High-dose zinc and vitamin C (ascorbic acid) had no impact on the course of symptoms in patients with mild COVID-19, a randomized trial found.
With 50% reduction in symptoms as the primary endpoint, there was no difference in the number of days to reach it whether patients received zinc gluconate, ascorbic acid, both supplements, or neither, reported Milind Desai, MD, of the Cleveland Clinic, and colleagues. All patients also received usual outpatient care.
In addition, there was no difference in secondary endpoints, including days to symptom resolution, severity of symptoms, hospitalizations, or deaths, the authors wrote in JAMA Network Open.
The study was stopped early for futility after an interim analysis conducted when 214 patients were enrolled; the researchers planned to include 520 patients.
“Based on the current study, these supplements cannot be recommended to reduce symptom morbidity” in patients with mild COVID-19, Desai and colleagues concluded.
Oral supplements have been proposed “to reduce duration and severity of viral infection by boosting immune response,” noted Erin Michos, MD, of Johns Hopkins University School of Medicine in Baltimore, and Miguel Cainzos-Achirica, MD, of Houston Methodist in Texas, in an accompanying editorial; zinc and vitamin D were reportedly among the treatments President Trump received during his bout with COVID-19.
“We applaud the COVID A to Z Study investigators for adding rigorous science by testing their efficacy and challenging popular beliefs,” the editorialists wrote. “Unfortunately, these two supplements failed to live up to their hype.”
They expanded on the disconnect between “mechanistic and/or observational research and the eventual findings from well-conducted” randomized controlled trials. Observational associations between vitamin D and numerous health outcomes, for example, were never replicated in placebo-controlled trials.
Michos and Cainzos-Achirica also cited hydroxychloroquine’s failures in prospective COVID-19 trials.
Desai and colleagues designed the COVID A to Z Study as an open-label randomized trial at multiple hospitals in Ohio and Florida from April to October 2020. Patients 18 and older were eligible if they had a new diagnosis of COVID-19, confirmed via RT-PCR testing. Primary endpoint was the number of days required to reach 50% reduction in symptoms, including severity of fever, cough, shortness of breath, and fatigue.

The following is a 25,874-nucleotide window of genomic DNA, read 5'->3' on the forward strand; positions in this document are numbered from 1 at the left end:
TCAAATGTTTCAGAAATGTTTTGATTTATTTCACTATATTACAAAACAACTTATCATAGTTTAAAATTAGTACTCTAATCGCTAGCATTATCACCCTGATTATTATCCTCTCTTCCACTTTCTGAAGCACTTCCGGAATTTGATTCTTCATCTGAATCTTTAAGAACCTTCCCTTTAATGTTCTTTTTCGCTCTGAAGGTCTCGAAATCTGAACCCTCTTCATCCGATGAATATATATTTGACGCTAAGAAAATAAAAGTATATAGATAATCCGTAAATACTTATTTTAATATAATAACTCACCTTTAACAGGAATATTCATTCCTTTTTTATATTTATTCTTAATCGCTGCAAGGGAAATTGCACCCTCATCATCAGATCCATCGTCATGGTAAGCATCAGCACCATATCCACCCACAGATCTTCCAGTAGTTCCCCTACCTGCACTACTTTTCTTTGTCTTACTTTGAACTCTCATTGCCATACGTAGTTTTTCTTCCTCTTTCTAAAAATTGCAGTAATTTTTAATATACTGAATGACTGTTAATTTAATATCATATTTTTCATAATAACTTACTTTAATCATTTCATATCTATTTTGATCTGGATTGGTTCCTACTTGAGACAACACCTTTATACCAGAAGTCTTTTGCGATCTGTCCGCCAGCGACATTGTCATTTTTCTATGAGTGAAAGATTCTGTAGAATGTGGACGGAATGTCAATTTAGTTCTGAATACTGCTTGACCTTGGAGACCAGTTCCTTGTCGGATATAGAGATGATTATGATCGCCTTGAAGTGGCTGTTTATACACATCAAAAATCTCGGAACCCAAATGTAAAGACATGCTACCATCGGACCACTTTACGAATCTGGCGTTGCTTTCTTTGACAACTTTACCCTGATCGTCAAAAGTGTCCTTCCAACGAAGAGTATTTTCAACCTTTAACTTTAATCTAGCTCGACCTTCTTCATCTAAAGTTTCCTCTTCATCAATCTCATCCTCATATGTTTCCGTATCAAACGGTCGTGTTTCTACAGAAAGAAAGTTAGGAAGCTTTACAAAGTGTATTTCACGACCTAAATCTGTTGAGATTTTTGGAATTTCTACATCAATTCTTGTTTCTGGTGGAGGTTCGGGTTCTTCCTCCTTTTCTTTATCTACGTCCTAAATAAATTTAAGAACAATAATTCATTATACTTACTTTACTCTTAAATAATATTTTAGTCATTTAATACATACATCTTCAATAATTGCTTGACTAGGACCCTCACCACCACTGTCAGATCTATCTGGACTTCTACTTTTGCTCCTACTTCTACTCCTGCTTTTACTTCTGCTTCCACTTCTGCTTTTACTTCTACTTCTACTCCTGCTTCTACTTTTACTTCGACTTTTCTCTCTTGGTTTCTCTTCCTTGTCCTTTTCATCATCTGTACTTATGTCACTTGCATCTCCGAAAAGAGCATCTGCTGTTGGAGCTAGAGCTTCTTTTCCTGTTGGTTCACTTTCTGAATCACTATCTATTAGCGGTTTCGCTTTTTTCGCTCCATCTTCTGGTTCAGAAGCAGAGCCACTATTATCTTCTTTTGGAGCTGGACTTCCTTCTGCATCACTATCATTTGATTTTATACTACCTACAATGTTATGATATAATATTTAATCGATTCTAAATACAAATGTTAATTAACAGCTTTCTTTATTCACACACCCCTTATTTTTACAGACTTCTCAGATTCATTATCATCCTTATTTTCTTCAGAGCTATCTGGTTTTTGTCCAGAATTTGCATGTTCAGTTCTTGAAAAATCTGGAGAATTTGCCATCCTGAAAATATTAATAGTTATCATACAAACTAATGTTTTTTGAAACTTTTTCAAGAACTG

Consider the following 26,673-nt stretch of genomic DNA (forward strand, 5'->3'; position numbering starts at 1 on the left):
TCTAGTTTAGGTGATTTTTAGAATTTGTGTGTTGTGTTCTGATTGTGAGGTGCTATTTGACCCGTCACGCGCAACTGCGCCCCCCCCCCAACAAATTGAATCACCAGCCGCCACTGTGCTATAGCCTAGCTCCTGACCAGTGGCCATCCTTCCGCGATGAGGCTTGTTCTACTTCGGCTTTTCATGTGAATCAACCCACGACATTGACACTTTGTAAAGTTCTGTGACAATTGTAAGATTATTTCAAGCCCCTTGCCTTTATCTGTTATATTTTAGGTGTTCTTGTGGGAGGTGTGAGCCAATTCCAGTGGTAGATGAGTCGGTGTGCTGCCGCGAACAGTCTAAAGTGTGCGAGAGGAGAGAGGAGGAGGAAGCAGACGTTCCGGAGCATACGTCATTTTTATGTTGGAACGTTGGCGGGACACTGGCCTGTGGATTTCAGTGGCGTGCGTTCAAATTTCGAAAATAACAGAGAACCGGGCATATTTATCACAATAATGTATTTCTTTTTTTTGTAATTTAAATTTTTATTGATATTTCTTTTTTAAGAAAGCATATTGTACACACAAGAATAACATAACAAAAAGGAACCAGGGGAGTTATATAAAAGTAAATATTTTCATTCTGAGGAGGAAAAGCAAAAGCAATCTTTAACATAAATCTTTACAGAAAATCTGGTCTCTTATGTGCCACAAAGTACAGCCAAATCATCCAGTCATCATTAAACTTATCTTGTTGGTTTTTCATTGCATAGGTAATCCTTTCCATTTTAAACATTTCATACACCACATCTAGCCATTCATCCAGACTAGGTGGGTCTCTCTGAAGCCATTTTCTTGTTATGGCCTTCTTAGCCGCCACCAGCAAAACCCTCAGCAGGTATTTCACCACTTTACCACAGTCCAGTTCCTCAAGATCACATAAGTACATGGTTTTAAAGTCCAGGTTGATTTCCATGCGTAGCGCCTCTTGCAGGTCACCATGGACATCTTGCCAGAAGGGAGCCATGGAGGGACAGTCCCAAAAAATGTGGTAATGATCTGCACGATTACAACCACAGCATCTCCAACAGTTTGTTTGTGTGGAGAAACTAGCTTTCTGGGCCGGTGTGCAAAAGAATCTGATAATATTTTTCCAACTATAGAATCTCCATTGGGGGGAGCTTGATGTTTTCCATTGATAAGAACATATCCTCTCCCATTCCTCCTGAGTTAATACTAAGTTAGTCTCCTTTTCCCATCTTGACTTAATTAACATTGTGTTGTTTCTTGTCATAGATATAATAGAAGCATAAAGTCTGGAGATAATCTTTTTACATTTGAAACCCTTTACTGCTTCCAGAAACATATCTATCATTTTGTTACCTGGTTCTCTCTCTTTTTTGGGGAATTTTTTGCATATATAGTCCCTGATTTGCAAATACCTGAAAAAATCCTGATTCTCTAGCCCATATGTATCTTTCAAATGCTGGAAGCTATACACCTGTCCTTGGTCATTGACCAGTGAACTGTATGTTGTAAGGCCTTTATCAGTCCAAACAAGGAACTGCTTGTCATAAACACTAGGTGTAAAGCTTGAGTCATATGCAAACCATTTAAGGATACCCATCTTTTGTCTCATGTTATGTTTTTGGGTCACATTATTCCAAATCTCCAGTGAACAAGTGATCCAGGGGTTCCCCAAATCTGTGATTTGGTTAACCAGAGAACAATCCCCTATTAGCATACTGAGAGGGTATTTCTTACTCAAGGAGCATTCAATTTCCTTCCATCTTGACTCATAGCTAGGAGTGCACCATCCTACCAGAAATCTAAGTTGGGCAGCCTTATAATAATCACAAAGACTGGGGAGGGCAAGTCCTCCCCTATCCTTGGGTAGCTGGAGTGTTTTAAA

Patients were randomized to usual care plus 8,000 mg ascorbic acid (2-3 times a day with meals), 50 mg zinc gluconate at bedtime, both, or neither supplement. Of the 214 patients, 50 were randomized to usual care alone, 48 to ascorbic acid, 58 to zinc, and 58 to both therapies plus usual care.
Mean participant age was 45, and 62% were women. About a third reported currently or formerly smoking, and about a quarter said they used vitamins and minerals previously.
Patients who received only usual care achieved the primary outcome at a mean of 6.7 days versus 5.5 days for patients in the ascorbic acid group, 5.9 days in the zinc gluconate group and 5.5 days in the both treatment group. Number of hospitalizations and deaths did not vary significantly among treatment groups.
Adverse effects from the supplements, however, were not uncommon.
Limitations to the data included there was no placebo group and the trial was open-label, and stratification of symptoms by age, sex, race, or duration of symptoms prior to testing was not taken into account during the analysis. Some potential confounders, such as vitamin D levels, were also not examined.
Last Updated February 12, 2021
Thomas disclosed no conflicts of interest.
Desai disclosed support from Myokardia and support from the Haslam Family Endowed Chair in Cardiovascular Medicine.
Other co-authors disclosed support from Gilead Sciences.
Michos and Cainzos-Achirica disclosed no conflicts of interest.